Morals In Hippolytus

Essay by EssaySwap ContributorHigh School, 12th grade February 2008

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There are many themes throughout Hippolytus that could be interpreted as morals. However, as the differences in society and religion between our time and Euripides? time are so great, these morals are relevant in different ways to the Ancient Greeks and to us.

Ancient Greek Audience: This tragedy would have first been performed at the City Dionisia, a very religious, if entertaining, festival, therefore it is unlikely that even Euripides, a playwright known for challenging accepted views, would leave out the main moral that occurs in most Athenian tragedies: that of honouring and respecting the Gods. In fact, this would have been the most likely moral to be picked up by the ancient audiences.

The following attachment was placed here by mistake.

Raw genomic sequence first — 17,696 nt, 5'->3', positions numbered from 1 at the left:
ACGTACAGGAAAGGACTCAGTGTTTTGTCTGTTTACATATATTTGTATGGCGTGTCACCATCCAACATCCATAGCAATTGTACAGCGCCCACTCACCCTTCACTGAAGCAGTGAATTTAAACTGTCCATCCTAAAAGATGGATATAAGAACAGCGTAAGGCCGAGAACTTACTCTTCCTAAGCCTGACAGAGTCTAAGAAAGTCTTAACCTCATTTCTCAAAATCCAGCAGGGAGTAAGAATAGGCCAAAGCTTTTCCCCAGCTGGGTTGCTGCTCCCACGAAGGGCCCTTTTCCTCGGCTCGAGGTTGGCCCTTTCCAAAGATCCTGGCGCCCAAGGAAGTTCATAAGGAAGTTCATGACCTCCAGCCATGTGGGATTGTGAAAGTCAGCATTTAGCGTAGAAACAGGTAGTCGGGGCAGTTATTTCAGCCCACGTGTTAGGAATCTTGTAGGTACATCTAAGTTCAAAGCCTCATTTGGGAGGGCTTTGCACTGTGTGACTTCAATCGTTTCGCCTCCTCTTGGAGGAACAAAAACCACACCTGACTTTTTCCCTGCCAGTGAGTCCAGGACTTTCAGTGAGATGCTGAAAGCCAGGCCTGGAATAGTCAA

The theme of respect towards the Gods is recurrent in the play, and most importantly, it is the first reason mentioned for the tragic events that follow.

At the start of the play, Aphrodite explains that because of Hippolytus? disrespect towards her, he will be punished: ?This youth...

calls me the most pernicious of the heavenly powers... for his contempt of me, I shall punish Hippolytus this very day.? Even at the very end, the gods, or more specifically Aphrodite, are still being blamed for causing the tragedy: Theseus: ?How often, Aphrodite, shall I in tears remember the wrong that you have done!? The theme of gods punishing men for disrespecting them is also picked up by the other divinity in the tragedy, Artemis: Artemis: ?men of evil ways, their house, their children, all we utterly destroy? At the other end of the command chain, even the servants know better than to insult those better than them, with one tactfully trying to warn Hippolytus of his mistakes before the gods realise: Servant: ?we should observe the honours due to the Gods.? Another moral within this...